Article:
[Winchester, 29, 30 July 1756]
The Quarter-master is to receive from the Militia of King-George and Caroline Counties, the arms, Stores, &c. which they have; to give them a receipt for them; and to make a return to Colonel Washington of what he receives.1 A court martial to sit immediately for trial of David McJennet for striking Sergeant Matthews.2
Winchester: Friday, July 30th 1756.
Colonel Washington takes this method to inform the inhabitants of this town, that the Militia will be discharged in a short time, and consequently the completing of the Fort be much retarded: He therefore hopes, and desires every family in town, will send a man to work upon it—and that every young Fellow, without the charge of a family, will readily give his assistance towards it.
As this public work is intended for the general good of the Country, it is hoped no other arguments need to be used to induce the towns people to contribute their assistance, than the singular advantages which must inevitably arise to this place in particular, both now and hereafter.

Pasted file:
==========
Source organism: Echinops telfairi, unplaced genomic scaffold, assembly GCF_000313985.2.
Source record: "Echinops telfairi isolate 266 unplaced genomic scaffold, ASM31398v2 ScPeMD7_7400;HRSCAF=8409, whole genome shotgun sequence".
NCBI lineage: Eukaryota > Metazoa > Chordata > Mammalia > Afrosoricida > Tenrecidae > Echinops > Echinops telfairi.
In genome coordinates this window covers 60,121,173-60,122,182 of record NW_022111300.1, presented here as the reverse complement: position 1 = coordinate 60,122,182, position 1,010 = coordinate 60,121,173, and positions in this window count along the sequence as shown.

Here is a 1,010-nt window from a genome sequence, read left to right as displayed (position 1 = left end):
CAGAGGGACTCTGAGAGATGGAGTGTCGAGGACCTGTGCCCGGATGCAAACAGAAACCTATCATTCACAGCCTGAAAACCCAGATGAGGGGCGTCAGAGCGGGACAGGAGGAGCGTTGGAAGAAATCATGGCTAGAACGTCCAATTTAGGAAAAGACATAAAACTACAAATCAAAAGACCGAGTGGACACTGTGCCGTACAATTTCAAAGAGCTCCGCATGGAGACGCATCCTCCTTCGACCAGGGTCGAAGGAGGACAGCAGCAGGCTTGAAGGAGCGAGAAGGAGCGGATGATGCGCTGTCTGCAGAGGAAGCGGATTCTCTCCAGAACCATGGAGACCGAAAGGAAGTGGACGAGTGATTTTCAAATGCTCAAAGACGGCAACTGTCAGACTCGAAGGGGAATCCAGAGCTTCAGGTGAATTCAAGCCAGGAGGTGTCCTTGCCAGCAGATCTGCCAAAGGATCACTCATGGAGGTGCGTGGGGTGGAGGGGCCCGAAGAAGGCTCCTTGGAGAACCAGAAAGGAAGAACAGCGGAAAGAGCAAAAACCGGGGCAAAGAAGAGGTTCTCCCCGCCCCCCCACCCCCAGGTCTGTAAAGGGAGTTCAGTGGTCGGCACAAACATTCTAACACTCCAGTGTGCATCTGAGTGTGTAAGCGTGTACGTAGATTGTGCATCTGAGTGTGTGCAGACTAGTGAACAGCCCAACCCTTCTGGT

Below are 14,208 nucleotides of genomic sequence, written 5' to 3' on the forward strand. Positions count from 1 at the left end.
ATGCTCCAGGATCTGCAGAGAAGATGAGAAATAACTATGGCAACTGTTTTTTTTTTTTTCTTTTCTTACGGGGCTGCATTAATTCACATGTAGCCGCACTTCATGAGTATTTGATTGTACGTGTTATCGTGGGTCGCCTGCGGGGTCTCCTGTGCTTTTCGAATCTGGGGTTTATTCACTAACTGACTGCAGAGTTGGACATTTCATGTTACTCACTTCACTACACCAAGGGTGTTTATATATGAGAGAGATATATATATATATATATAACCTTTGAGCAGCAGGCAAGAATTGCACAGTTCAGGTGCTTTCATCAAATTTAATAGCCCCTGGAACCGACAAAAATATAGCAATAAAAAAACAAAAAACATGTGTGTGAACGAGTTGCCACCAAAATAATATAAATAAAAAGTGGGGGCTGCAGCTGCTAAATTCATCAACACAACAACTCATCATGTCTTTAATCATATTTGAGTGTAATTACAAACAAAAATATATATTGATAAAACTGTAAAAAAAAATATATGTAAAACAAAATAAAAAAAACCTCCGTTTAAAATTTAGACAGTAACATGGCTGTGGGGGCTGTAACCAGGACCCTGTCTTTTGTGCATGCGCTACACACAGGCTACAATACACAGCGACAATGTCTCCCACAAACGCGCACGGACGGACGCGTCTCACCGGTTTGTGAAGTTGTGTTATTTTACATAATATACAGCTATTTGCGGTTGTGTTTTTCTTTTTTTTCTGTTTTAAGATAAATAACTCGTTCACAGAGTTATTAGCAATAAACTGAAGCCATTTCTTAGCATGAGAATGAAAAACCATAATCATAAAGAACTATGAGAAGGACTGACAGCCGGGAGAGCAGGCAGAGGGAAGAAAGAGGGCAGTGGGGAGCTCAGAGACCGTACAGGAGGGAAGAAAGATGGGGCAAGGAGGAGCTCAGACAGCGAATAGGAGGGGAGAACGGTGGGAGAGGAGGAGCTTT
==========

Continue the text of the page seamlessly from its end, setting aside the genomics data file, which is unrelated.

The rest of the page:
The Adjutant must acquaint the Inhabitants of the above orders, and use his endeavours to enforce them.
1. GW in mid-May sent the contingent of militia from King George County under Lt. Thomas Newgent to John Ashby’s fort on Patterson Creek. On 13 July he wrote Robert McKenzie to send Newgent and his men to John Parker’s place on the South Branch to protect the harvesters there; on the same day he wrote Newgent and the other militia officers that they would be discharged as soon as the harvest was in (see Memorandum, 13 July). The contingent of Caroline militia had been sent to the mouth of Sleepy Creek in May.
2. John Matthews, a middle-aged sergeant in George Mercer’s company, was a sawyer by trade. No record of David McJennet’s trial has been found, but during August Capt. William Peachey continued to report that McJennet was being employed as a carpenter at Fort Loudoun.